Understanding Building Regulations

Building regulations are different to planning permission, and are a complete entity on their own. Normally once planning permission is granted (see Ins and Outs of Planning Permmission you move on to the area of building regulations.

Simply, building regulations are made up of 14 separate mini-books (aka Parts), and each part is assigned a letter from the alphabet (A to P – omits letters I and O). The main parts and the kinds of areas that are covered in each part are shown below:

What are building regulations?

  • Part A – STRUCTURE: Covers – foundations, internal & external walls, ground & intermediate floors, joinery, roofs.
  • Part B – FIRE: Covers – internal & external walls, ground & intermediate floors, joinery, roofs, electrics.
  • Part C – WATERPROOFING: Covers – foundations, internal & external walls, ground & intermediate floors, joinery, roofs.
  • Part D – CAVITY INSULATION: Covers – external walls.
  • Part E – SOUND: Covers – internal & external walls, intermediate floors.
  • Part F – VENTILATION: Covers – foundations, joinery, roofs, plumbing, electrics.
  • Part G – HYGINE: Covers – plumbing.
  • Part H – DRAINS & FUEL: Covers – foundations, plumbing.
  • Part J – FLUES & CHIMNEYS: Covers – joinery, roofs, heating.
  • Part K – STAIRS: Covers – joinery.
  • Part L – ENERGY USE: Covers – external walls, ground floors, joinery, roofs, heating, electrics.
  • Part M – ACCESS: Covers – ground floors, joinery, plumbing, electrics.
  • Part N – GLAZING*: Covers – joinery.
  • Part P – ELECTRICS: Covers – plumbing, heating, electrics.

*Glazing is under review.

You can order a complete pack of these parts that contain all of the information you need for £60, but you are probably better off downloading them for free from the Planning Portal website. Note that Scotland and Northern Ireland have their own regulations, although they are pretty similar to the ones for England, and while Wales currently follows these regulations they may soon be adopting their own.

Once building regulations have been drawn up they are inspected by specialist building inspectors, who then also visit the sites to ensure the plans are actually being followed.

Building Regulations images of parts

Building regulations are technical publications

Normally you (or even the builder if you have one) do not physically see the building regulations, instead it is normally left to your designer to take care of all of this for you. When a site inspector assesses your build they will address any regulatory issues that may not have been covered correctly.

You may see building regulations as a bit over the top, but they play an important role in ensuring all buildings meet certain standards. Originally they were put in place during Victorian times to stop slap-dash buildings being constructed by any Tom, Dick, or Harry, but in recent times regulations that address disabled access and other important considerations are included to form a sophisticated framework to ensure buildings are safe and accessible to all.

Who oversees building regulations

Each local council has a special department that employs building inspectors whose job it is to look over your building regulations and then visit your site to ensure you are complying with them. It is this building inspector that you need to satisfy in order to get your regulations approved, and the process is more straight forward than with Planning Permission.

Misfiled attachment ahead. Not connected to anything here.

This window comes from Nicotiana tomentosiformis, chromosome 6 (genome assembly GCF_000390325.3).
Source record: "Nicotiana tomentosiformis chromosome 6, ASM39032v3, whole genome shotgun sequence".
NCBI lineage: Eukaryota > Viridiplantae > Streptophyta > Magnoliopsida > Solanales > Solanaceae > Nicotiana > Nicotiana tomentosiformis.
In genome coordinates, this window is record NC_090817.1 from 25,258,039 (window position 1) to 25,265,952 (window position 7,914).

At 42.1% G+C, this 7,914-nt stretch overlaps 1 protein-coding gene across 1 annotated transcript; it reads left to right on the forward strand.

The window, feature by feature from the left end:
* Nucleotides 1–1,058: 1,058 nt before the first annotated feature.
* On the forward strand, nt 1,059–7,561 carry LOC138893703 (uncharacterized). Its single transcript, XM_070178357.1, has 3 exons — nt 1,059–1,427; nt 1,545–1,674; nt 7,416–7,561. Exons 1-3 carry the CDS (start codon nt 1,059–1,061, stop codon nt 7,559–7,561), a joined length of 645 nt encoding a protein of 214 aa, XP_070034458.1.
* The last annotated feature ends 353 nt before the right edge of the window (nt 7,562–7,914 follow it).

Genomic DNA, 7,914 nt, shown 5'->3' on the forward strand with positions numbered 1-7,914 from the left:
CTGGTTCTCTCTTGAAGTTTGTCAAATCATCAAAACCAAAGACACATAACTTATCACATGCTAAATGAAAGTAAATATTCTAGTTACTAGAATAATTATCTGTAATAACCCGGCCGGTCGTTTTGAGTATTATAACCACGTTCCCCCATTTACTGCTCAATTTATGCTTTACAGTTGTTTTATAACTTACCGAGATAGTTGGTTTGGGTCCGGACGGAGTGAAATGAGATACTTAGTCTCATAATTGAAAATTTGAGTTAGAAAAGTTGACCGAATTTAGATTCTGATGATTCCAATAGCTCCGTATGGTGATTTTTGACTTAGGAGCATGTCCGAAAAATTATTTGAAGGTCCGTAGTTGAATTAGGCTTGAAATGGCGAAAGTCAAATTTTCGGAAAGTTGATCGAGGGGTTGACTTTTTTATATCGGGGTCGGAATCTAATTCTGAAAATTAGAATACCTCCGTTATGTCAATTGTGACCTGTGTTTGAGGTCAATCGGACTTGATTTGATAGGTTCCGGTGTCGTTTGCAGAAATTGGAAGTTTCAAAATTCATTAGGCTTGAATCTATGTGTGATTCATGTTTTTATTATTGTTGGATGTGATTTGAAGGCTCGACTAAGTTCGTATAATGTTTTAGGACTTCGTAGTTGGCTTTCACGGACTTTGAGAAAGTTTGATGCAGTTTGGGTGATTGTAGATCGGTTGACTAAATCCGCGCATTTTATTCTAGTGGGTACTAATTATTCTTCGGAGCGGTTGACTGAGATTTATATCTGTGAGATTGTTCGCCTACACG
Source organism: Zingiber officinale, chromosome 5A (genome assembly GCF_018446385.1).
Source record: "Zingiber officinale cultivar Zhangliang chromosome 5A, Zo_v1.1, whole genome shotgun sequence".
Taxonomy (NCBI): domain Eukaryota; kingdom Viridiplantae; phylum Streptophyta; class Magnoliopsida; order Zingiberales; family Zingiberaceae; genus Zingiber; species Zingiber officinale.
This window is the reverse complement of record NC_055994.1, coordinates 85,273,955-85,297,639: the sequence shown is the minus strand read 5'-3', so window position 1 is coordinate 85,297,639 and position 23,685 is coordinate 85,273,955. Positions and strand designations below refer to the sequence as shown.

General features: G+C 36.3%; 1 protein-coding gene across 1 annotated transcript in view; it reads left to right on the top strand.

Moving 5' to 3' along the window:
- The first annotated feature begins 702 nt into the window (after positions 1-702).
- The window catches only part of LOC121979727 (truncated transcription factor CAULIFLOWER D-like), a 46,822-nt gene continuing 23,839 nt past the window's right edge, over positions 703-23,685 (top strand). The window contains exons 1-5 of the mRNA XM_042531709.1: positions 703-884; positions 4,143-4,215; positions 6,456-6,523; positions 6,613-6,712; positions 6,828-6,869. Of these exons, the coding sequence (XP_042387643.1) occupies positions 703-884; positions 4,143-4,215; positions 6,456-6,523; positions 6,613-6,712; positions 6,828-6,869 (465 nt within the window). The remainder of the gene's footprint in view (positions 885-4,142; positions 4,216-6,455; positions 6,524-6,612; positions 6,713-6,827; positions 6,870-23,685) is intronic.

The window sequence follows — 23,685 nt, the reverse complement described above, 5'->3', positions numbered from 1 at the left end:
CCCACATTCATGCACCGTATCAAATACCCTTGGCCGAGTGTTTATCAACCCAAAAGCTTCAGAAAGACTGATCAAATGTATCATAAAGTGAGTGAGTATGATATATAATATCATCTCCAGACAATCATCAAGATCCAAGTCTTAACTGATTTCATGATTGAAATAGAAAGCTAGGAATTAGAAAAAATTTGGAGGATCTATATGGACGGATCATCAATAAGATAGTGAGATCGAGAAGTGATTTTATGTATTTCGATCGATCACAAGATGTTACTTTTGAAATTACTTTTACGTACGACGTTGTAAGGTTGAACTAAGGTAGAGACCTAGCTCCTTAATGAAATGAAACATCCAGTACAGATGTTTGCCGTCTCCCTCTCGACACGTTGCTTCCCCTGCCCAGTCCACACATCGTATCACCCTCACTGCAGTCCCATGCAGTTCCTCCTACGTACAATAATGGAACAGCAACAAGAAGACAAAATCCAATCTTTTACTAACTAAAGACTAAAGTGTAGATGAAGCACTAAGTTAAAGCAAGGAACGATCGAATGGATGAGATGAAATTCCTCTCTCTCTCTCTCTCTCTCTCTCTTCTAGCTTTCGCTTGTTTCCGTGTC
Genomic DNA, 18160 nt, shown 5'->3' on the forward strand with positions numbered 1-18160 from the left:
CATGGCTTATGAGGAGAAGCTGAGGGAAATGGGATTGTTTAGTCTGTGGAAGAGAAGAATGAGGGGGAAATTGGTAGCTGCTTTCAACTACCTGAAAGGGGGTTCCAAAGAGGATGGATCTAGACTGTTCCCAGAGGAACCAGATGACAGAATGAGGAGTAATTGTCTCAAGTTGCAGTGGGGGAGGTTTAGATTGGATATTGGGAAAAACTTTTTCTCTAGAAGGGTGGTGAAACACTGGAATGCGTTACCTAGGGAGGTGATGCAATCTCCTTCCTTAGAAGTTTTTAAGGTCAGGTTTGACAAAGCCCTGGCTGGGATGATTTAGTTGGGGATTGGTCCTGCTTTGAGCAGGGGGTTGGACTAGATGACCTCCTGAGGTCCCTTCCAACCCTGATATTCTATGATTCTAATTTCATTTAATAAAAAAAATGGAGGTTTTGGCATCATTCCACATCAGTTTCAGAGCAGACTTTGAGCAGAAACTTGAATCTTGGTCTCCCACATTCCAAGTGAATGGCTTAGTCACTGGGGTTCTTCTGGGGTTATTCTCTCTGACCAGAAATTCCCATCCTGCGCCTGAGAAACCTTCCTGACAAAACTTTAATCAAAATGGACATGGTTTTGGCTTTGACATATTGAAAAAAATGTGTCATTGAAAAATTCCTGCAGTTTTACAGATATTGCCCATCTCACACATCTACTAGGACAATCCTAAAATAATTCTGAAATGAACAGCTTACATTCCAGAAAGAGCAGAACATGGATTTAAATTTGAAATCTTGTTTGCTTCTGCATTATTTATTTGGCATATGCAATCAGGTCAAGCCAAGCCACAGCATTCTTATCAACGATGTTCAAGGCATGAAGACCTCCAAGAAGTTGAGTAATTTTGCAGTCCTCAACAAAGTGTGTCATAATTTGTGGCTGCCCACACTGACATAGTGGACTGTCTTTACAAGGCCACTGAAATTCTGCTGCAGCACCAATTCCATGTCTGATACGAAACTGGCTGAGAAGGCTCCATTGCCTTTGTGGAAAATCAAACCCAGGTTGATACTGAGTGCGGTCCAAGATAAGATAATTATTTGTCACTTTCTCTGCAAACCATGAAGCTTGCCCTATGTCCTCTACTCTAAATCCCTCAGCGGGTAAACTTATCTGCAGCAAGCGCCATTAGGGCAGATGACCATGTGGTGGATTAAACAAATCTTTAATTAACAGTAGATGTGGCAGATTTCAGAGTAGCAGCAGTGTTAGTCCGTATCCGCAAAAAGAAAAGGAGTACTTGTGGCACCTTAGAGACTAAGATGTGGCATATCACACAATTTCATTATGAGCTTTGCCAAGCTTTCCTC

For a long time the only place you could go for this was your local council, but more recently other (Private) organisations can be used for building control. There is the National House Builders Council (NHBC) who also offer a 10 year warranty, and the majority of house builders are members of the NHBC because of this 10 year warranty.

How much to building regulations cost?

If you use your local councils control department it costs around £700 (this is broken down into costs for plan approval and site inspections). This cost can vary depending on the square footage of the property. Using the NHBC is a bit cheaper, but they are aimed at professional builders and charge an initial one-off fee of £500 and then £250 per year. This cost varies depending on how many houses you build per year.

Warranties are seen as essential nowadays, especially if you are looking to get mortgage approval or you are looking to sell your property within 10 years. There are other private companies offering building inspections and warranties, such as SelfBuildZone, Premier Guarantee, and LABC. You can do a Google search for ‘approved building inspectors’ or browse through the Construction Industry Council’s website to get more choices.


Building regulations ensure that your building meets the necessary standards for modern living. The process is less painful than obtaining planning permission but it does require professionals to draw up (or write up) the plans and to get inspectors to verify them. There are many organisations that you can use to get your regulations inspected, and it is highly recommended that you get a 10 year warranty when you get your building inspected. This makes selling your house or getting finance much easier, and if you do not have a 10 years warranty you may need to obtain one prior to sale, and this can cost significantly more than if you did it at the time of initial inspection.

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